# If using NPM $ npm install --save-dev babel-loader webpack webpack-dev-server@2 # If using Yarn $ yarn add --dev babel-loader webpack webpack-dev-server@2

In this example, we’ll be taking an app.js file in an src directory and bundling it — and any dependencies required for production that it refers to — into a browser-ready app.bundle.js file. Place the following code into a webpack.config.js file in your project root. It iterates over every file in your source directory, processes it according to your configuration, and outputs it into a dist directory.

// webpack.config.js const path = require('path'); const webpack = require('webpack'); module.exports = { context: path.resolve(__dirname, './src'), entry: { app: './app.js', }, output: { path: path.resolve(__dirname, './dist'), filename: '[name].bundle.js', }, };

Then, by adding Babel into our Webpack configuration, we ensure that all of our ES6 will be transpiled to ES5 during the creation of the client bundle.

// webpack.config.js module.exports = { // ... module: { rules: [ { test: /\.js$/, exclude: [/node_modules/], use: [{ loader: 'babel-loader', options: { presets: ['env'] } }], }, ], }, // ... };

Finally, if we run the following, Webpack will create our dist/app.bundle.js file.

$ webpack -p

For much more about the newly released Webpack 2, you can consult this helpful blog post by Drew Powers for information far beyond the scope of this blog series.

Scope and let

Variable scope has always been limited to function blocks in JavaScript. But this led to unwieldy ways of creating scope blocks, especially the immediately invoked function expression (IIFE).

// ES5 var foo = 1; (function () { var foo = 2; console.log(foo); // 2 })(); console.log(foo); // 1

Now, in ES6, you can use let to bind variable declarations to an arbitrary block of code. You should put let statements as early as possible in blocks to prevent them from becoming undetectable in lower code. This let statement also defines several other variables in the process.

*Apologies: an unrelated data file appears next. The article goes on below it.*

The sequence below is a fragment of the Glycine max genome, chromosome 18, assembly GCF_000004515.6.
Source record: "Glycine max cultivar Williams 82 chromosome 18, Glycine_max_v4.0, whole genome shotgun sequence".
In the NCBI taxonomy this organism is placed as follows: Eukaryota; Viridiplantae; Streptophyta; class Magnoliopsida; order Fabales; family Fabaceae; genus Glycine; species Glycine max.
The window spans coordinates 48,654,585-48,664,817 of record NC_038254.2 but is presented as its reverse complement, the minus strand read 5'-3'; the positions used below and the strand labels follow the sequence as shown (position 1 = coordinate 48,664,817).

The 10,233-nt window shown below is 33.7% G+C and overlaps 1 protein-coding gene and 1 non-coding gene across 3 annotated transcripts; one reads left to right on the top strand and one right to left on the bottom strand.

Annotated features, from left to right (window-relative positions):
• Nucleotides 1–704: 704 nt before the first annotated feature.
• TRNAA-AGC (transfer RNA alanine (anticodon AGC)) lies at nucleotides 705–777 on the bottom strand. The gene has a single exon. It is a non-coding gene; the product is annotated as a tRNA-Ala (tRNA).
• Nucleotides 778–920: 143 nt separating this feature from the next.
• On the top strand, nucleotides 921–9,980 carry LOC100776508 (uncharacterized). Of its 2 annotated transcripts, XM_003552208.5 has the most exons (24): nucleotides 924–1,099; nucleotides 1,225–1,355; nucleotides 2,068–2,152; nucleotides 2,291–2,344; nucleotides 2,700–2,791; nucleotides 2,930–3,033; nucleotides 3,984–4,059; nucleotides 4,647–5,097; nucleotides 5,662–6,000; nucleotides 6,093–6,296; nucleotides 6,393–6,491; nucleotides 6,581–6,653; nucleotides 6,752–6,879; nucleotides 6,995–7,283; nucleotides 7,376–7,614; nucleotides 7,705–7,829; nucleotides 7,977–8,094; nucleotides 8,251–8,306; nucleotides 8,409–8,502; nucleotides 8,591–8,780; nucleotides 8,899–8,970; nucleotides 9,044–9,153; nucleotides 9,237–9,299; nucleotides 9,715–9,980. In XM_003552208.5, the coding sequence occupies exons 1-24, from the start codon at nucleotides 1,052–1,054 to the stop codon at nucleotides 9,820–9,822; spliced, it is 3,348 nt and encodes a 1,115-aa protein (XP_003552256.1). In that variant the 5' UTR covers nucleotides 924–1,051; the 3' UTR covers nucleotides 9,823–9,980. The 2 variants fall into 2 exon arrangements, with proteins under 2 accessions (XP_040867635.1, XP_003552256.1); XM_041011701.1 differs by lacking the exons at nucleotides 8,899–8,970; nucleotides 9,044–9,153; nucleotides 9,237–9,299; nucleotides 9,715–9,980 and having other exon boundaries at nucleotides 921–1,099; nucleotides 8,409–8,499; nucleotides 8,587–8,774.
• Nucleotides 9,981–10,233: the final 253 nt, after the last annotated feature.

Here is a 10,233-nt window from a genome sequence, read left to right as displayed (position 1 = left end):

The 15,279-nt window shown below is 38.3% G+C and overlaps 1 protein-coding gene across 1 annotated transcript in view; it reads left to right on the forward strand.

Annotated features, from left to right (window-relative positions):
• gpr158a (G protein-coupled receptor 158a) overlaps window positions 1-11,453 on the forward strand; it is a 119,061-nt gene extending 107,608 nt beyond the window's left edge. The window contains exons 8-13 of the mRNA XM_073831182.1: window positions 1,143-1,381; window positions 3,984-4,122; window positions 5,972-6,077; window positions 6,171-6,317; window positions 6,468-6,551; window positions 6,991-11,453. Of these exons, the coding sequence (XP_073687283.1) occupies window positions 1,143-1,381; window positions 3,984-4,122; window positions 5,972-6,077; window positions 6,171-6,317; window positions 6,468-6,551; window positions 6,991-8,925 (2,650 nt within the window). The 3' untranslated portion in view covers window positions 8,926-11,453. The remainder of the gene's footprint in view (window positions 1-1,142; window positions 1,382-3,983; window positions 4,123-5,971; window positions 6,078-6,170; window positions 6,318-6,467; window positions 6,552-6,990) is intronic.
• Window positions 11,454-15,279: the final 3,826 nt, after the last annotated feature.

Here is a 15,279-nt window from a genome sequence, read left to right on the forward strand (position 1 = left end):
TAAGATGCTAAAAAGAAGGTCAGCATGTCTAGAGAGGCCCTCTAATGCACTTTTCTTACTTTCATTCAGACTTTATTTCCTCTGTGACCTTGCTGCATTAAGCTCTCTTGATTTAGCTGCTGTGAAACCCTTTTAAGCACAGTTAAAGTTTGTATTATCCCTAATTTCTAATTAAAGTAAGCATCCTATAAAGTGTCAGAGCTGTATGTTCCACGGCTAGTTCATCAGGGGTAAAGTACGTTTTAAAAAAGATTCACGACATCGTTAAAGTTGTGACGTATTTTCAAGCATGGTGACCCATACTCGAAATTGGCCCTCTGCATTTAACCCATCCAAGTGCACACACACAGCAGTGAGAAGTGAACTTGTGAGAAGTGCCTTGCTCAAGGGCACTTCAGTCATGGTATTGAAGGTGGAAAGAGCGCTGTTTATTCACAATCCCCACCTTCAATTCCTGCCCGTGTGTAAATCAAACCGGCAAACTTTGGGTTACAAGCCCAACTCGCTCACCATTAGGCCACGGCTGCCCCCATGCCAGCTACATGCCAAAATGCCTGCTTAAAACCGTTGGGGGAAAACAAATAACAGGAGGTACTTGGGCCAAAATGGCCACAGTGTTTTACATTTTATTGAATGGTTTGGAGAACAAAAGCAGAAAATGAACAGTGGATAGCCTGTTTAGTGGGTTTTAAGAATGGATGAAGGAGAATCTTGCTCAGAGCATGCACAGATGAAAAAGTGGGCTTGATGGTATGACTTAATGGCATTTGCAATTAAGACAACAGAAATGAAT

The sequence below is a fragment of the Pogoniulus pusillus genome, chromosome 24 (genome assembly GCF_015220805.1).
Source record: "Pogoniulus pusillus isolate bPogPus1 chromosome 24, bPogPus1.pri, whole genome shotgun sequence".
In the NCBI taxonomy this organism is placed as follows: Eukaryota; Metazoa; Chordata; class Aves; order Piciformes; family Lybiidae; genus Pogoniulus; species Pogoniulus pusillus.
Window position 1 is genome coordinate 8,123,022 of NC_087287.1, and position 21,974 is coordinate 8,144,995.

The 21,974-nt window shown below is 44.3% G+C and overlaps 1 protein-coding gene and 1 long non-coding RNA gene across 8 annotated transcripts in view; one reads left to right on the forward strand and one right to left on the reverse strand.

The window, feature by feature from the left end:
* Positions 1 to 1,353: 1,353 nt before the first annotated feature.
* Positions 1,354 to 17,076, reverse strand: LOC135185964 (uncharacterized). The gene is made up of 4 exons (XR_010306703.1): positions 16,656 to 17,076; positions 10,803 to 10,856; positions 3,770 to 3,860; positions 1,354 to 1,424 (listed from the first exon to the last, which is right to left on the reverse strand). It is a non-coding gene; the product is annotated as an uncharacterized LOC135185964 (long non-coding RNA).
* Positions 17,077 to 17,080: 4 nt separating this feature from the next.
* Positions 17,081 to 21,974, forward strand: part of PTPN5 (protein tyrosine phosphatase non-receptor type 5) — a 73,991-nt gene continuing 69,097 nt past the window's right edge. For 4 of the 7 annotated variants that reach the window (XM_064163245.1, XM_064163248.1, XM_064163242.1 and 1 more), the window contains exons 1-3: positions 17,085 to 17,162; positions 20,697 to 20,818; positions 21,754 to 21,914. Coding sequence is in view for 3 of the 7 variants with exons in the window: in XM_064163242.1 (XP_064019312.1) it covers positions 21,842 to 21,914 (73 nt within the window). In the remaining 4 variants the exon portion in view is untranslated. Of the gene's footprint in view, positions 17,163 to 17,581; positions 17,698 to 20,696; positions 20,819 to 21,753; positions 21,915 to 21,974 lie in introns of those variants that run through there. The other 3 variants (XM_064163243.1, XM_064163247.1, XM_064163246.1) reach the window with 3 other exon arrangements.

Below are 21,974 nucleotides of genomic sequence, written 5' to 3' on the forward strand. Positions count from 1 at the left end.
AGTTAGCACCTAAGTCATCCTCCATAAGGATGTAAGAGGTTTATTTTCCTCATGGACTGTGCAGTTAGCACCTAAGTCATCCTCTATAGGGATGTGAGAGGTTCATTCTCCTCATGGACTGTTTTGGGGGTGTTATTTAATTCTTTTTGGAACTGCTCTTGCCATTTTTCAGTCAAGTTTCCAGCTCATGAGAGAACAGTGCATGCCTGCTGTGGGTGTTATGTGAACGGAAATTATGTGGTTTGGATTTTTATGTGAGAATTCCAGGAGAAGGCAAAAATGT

// ES6 var foo = 1; { let foo = 2, bar, baz; console.log(foo); // 2 } console.log(foo); // 1

Functions scoped to blocks also help us keep our code organized and prevent function invocations that can lead to unexpected results due to overreaches in variable scope.

{ multiply(5, 2); // 10 function multiply(x, y) { return x * y; } } multiply(5, 2); // ReferenceError


You can now also create constants, which are read-only after their values are set. Bid farewell to variable names in all-caps!

{ const foo = 1; console.log(foo); // 2 foo = 3; // TypeError }

Unlike let and var, const requires a value to be set.

var foo; let bar; const baz = [2, 3, 4];

You can influence the value of the constant if it’s an object or array, since the constant merely refers to the object or array, but you cannot reassign its value directly.

const foo = [2, 3, 4]; foo.push(5); console.log(foo); // [2, 3, 4, 5] foo = [5, 6, 7]; // TypeError


As you can see, while the initial setup for ES6 can be daunting for PHP developers more used to a Composer-driven workflow, the features that emerge from ES6’s capabilities can enrich your JavaScript, whether it is on the server side, via a Node.js server, or on the client side, via Webpack. Now that most web-based approaches utilizing fully decoupled Drupal also require ES6 to work on codebases in Angular, Ember, and React, ES6 has never been more essential to a Drupal developer’s toolkit.

In this installment, we discussed Babel, a flexible transpiler for JavaScript, and Webpack, which integrates Babel with a workflow to prepare your code for browser readiness. We also introduced some of the most fundamental concepts undergirding ES6, namely variable scope and the keywords let and const. In the next installment, we’ll cover the spread operator, default values, and destructured assignment, which expand the power that developers can wield with variables — and their values — in JavaScript.

This blog series is a heavily updated and improved version of “Introduction to ES6”, a session delivered at SANDCamp 2016. Special thanks to Matt Grill for providing feedback during the writing process.